نوع مقاله : مقاله پژوهشی
1 دانشجوی دکتری زبان و ادبیات فارسی دانشگاه آزاد اسلامی شهرکرد
2 دانشیار زبان و ادبیات فارسی دانشگاه آزاد اسلامی شهرکرد
3 استادیار زبان و ادبیات فارسی دانشگاه آزاد اسلامی واحد تهران جنوب
عنوان مقاله [English]
Bahram Beyzai is one of the most influential authors in Iranian dramatic literature. His attempts as a writer have been mainly concentrated on myth, epic and history. By combining these elements with drama, he has succeeded in creating a variety of works in contemporary Persian literature. Three Recitations, one of his early works, includes three mythological accounts on Arash, Azhedahak, and Jam. Beyzai uses the term ‘recitation’ in a particular sense. As the author’s first experiences in the final years of the 1950’s, these works are highly significant in the field of narrative due to their particular use of language for recreating myth. Given the period after the 1953 coup in which the works were written, these three mythological figures’ identity and power unconsciously create a discourse for the readers. This paper deals with identity, power and knowledge in Three Recitations in order to study the role of the text in social issues, and also to shed new light on the identity of the three mythological figures Arash, Azhedahak and Jam as well as Bondar-e Bidakhsh, Jam’s vizier.
Three Recitations consists of three narratives titled Arash, Azhedahak, and Bondar-e Bidakhsh’s Account. Each of these narratives deals with a monarchical period in the Iranian mythological-epic age. Arash is set during Afrasiab’s attack on Iran in the time of King Manouchehr’s reign. Azhedahak deals with Zahhak’s imprisonment on mount Damavand, and Bondar-e Bidakhsh’s Account is set during King Jamshid’s reign. Concentrating on the texts of the plays, this paper aims to study the logical connection between power, identity, and knowledge, which are the three important social components in Three Recitations. By analyzing language, sentences and clauses, as well as the paragraphs in the discourse, we can develop the different elements in the text and undertake its linguistic or sociological analysis. Taking these dimensions into account, this paper establishes an interdisciplinary approach between literature, language and social science.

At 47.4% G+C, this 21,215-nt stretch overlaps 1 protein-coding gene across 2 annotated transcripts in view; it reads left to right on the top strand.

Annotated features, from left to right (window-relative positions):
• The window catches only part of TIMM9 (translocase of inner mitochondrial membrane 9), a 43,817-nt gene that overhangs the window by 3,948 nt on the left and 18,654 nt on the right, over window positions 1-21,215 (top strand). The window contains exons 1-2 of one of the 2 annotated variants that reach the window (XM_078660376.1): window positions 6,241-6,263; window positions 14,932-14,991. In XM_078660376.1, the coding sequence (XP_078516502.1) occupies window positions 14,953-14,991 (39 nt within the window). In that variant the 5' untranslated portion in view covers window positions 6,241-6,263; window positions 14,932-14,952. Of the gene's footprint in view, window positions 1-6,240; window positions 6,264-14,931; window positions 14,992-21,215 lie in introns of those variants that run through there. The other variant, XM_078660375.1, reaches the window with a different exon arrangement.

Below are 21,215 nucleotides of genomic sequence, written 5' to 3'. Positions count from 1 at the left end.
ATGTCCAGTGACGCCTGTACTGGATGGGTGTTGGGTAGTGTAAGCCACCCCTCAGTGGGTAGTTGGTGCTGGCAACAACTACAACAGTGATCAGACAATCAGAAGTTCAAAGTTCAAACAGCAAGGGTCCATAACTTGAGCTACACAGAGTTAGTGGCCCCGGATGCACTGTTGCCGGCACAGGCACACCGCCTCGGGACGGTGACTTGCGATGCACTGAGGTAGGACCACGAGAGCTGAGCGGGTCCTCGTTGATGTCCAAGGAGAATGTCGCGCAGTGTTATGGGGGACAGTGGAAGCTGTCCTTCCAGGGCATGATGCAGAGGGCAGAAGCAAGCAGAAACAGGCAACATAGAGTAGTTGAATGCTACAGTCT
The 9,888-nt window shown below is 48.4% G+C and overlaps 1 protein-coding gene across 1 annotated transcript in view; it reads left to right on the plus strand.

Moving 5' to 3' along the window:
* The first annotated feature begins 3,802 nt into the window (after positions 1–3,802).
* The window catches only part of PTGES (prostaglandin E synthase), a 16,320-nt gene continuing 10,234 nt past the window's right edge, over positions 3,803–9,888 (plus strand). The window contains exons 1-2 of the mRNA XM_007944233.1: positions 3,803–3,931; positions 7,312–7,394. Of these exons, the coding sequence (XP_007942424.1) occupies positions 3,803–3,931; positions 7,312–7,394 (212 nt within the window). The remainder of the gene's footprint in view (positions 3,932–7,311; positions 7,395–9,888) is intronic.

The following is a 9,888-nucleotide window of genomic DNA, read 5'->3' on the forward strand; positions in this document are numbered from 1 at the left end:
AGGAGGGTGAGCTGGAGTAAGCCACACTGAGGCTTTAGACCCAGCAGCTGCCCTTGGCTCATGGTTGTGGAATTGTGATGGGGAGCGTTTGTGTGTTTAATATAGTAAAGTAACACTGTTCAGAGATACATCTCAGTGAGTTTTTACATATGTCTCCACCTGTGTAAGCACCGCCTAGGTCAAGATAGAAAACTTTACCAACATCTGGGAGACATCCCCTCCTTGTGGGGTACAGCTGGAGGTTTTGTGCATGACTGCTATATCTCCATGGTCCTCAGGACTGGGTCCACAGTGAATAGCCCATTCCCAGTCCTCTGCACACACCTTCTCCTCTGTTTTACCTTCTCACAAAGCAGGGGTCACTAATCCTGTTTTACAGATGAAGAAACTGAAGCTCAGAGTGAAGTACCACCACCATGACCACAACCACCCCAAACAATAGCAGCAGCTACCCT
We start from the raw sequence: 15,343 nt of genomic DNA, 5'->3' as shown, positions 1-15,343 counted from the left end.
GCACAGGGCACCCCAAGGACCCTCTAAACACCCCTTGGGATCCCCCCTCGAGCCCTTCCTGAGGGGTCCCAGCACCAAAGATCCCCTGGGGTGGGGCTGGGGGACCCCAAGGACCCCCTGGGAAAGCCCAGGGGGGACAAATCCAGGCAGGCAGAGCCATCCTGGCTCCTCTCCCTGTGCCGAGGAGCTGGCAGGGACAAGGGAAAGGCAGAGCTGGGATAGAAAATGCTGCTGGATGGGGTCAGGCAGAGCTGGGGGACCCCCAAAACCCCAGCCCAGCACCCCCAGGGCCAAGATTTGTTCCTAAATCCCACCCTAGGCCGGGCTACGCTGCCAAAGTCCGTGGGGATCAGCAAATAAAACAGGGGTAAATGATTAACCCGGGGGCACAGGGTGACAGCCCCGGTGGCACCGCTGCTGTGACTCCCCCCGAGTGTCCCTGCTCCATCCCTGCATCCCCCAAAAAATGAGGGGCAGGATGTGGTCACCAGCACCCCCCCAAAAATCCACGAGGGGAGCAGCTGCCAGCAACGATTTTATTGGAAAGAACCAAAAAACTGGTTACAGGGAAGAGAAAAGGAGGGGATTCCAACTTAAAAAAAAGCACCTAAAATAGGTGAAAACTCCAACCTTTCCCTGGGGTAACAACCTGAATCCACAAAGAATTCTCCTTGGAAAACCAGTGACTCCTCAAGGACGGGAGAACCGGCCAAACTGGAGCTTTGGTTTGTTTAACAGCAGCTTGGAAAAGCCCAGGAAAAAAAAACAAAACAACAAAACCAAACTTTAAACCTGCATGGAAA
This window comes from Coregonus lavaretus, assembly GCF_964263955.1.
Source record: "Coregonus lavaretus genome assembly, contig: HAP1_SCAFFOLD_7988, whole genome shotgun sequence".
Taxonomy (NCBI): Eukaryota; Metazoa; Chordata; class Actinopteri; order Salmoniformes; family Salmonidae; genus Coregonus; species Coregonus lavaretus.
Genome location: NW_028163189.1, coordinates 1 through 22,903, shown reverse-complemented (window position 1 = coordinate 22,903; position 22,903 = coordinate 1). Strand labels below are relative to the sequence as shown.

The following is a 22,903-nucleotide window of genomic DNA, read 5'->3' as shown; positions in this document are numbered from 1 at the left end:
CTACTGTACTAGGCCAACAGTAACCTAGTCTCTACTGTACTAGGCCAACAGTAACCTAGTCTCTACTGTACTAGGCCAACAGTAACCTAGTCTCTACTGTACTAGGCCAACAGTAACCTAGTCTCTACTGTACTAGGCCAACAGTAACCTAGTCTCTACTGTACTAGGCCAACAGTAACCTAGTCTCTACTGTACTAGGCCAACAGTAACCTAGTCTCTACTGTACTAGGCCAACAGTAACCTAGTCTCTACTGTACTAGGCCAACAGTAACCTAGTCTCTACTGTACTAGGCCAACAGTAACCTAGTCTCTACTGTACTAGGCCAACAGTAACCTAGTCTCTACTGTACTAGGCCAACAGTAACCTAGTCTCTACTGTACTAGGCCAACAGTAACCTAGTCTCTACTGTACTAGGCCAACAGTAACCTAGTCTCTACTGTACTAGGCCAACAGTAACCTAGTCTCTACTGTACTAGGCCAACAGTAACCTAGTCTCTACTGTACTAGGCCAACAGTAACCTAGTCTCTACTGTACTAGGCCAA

2. Theoretical Framework
Theoretically, this paper deals with a number of central elements in the analysis of drama, recitation, and the renewal as well as transposition of myths. Moreover, elements involved in the production of components such as power, identity and knowledge are studied through reliable scientific theories in social sciences.
Considering Three Recitations and other sources and articles, the paper has adopted a library-based type of research methodology.
4. Findings and Discussion
Arash: Beyzai’s Arash was written almost at the same time as Syavash Kasrai’s poem Arash. The similarity between this narrative and other texts can be seen in the shooting of the arrow, driving the enemy out of the Iranian land, and the showering of rain over Iranshahr. Beyzai’s Arash is based on an archaic vocabulary and this vocabulary has created an archaic tone in the text. The 1953 coup dé’tat has always had a significant impact on the mind and the structure of Iranian society. Beyzai draws upon mythology to show our own time; he is the creator of a new thought and discourse in Iranian history and mythology. Beyzai maintains the image of Arash, to be found in all accounts from Avesta to Kasrai’s verse narrative, which shows him as one sacrificed for the sake of his homeland’s integrity; however, he offers a new model in which Arash, instead of being a mythological hero, is only a horse-keeper. Here lies the author’s strong point.